Cyprus haunts my steps. It paints the colour of my skin, twists in my hair, flares in my temper and infuses my strength as a woman. Even before I first visited as a child from London, my ethnicity lay restless in the clouds of the city, warring in silence to reign over my identity. It was constant. You may absorb other cultures and values as you engage in our global community but there are remnants of your ethnicity that stay with you forever (for good and ill!)
A family member recently told me that he believed I was able to live happily in my non-Cypriot marriage because I was not very Greek. I am not sure exactly what ‘being very Greek’ looks like and I am still processing whether I agree with him, BUT one thing I know hands down is that I will never NOT be Greek. And one of the reasons I know this is because of food! As much as I love Japanese, Indian, Hispanic or Italian etc cuisines, they will not have the same nostalgic effect as when I eat Cypriot flavours. (Even though I am Greek-Cypriot, I say Cypriot flavours because the island’s cuisine has been unquestionably influenced by it’s middle eastern neighbours creating a slightly different culinary character than that of the Greek mainland.) Yes I hate lamb and I don’t like eating olives but it’s more than just single food items. It’s a style of cooking, a seasoning, a mix of ingredients that make up a gastronomic ethnicity. For example, I believe my love of Tappas and all forms of shared eating is directly correlated to my innate bond to Mezes where we bring out mountainous collections of various dips, prepared vegetables, meats and/or fish, and pass them around the table for several hours, drinking, eating and laughing together. I know this could be passed off as just liking the food my mother made when we were kids but I was blessed with an experimental chef in our kitchen and Mum made all kinds of delicious international dishes from as early as I can remember. But, her koubebia (rice and meat wrapped in grape leaves) or her macaronia tou fornou (pasta baked with ground meat, feta, and bechamel sauce) have a completely different sense of home for me than her wonderful cannelloni or chicken pot pie.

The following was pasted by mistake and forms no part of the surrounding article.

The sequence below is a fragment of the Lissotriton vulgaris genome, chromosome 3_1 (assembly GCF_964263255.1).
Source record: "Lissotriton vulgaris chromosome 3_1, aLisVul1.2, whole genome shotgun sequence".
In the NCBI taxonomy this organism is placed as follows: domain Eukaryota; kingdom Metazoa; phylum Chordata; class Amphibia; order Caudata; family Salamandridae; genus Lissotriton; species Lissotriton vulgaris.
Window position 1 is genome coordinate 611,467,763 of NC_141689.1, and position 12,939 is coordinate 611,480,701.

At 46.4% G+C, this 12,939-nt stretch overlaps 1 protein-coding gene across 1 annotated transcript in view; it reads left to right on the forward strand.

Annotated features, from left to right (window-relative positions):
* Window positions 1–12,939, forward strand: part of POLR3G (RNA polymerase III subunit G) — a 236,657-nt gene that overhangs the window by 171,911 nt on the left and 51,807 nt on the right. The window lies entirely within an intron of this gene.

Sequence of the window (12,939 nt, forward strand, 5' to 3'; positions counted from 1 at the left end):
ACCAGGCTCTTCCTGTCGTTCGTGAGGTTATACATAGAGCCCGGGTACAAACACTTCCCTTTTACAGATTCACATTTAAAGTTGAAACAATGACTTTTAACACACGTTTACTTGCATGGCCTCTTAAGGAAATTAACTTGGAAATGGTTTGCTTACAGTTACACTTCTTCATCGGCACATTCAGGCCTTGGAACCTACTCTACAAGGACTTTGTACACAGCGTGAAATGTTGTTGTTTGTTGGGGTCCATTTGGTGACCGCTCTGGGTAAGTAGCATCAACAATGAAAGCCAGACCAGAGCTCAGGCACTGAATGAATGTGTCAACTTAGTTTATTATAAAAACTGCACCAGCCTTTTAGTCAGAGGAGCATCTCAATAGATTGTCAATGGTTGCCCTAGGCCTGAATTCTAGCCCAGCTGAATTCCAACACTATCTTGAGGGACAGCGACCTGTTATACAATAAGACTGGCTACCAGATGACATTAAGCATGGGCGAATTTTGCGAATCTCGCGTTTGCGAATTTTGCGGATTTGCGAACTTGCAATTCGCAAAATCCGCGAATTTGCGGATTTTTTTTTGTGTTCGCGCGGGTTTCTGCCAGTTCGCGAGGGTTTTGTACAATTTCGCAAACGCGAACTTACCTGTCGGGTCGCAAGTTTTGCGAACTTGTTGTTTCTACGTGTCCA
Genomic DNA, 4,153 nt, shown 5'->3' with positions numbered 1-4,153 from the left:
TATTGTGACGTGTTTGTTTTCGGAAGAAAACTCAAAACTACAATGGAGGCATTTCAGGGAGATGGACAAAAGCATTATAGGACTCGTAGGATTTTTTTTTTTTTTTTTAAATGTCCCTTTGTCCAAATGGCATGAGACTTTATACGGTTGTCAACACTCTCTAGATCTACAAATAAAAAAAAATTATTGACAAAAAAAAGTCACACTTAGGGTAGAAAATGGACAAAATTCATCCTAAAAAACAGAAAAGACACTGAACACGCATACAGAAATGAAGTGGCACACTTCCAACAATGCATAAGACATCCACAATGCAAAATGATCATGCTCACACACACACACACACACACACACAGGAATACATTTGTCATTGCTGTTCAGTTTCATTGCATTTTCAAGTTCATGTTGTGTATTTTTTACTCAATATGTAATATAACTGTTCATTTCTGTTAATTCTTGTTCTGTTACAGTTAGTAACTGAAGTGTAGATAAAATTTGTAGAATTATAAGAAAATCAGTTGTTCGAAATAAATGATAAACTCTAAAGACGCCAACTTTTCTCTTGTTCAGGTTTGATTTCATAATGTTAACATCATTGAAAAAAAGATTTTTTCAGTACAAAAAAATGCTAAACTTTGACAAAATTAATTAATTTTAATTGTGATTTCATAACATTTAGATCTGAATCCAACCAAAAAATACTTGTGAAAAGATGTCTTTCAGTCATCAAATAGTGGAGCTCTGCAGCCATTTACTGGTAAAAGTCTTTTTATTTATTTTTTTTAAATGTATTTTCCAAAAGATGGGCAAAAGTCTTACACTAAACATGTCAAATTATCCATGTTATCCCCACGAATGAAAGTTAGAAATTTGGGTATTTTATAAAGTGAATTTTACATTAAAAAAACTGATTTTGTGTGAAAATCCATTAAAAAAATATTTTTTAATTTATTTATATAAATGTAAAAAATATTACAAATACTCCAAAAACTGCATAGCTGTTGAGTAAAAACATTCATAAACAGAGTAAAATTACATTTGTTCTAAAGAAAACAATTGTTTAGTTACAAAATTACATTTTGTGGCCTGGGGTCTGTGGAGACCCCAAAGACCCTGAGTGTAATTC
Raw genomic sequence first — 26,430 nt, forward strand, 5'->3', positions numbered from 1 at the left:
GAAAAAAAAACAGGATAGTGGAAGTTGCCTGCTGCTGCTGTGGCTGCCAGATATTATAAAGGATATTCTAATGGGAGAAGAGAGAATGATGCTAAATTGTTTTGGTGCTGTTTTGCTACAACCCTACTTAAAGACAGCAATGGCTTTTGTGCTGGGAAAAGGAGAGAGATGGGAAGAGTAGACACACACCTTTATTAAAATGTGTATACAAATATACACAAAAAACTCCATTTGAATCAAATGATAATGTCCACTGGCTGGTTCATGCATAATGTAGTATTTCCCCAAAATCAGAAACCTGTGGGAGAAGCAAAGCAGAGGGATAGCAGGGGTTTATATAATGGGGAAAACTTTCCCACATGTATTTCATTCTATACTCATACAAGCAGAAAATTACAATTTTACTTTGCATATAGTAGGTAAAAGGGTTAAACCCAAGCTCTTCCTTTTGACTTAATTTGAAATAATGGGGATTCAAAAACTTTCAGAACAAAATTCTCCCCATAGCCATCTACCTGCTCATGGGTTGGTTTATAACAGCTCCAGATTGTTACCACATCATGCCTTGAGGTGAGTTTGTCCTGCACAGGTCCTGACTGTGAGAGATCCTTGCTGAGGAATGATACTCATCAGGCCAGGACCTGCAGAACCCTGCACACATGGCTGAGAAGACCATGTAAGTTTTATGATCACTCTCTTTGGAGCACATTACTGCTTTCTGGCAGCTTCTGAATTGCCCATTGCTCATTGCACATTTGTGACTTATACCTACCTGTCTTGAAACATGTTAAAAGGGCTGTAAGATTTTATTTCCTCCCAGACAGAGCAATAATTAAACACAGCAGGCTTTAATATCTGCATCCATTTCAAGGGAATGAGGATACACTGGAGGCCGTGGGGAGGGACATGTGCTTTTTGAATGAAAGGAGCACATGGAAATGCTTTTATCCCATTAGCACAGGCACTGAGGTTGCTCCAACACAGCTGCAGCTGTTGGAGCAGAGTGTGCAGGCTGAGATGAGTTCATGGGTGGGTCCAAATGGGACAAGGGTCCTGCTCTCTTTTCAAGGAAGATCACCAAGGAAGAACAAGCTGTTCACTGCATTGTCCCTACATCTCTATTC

This all became evident to me during our visit to see family in Cambridge this Christmas. We were treated to a full-on Cypriot barbecue/grill-out including the traditional roles of women indoors preparing the dips, salads and sides, and the men congregating around the Foukou (Cypriot style grill) breathing in the masculine flames of the fire. And what did this afternoon ritual of gender bonding and slow cooking meat produce?
Chicken and Pork Kebabs grilling over hot charcoal with pitta bread absorbing all the smokey goodness
Loukanika and Pasturma (Cypriot seasoned sausages)
yes that’s right, I said lamb’s heart.
The whole spread of salads, meats and dips. Among some were…
Kapari (pickled caper leaves)
All photos were taken by my brother, the talented photographer, musician, foodie and IT genius. For more of his work visit Dreamstate Reality.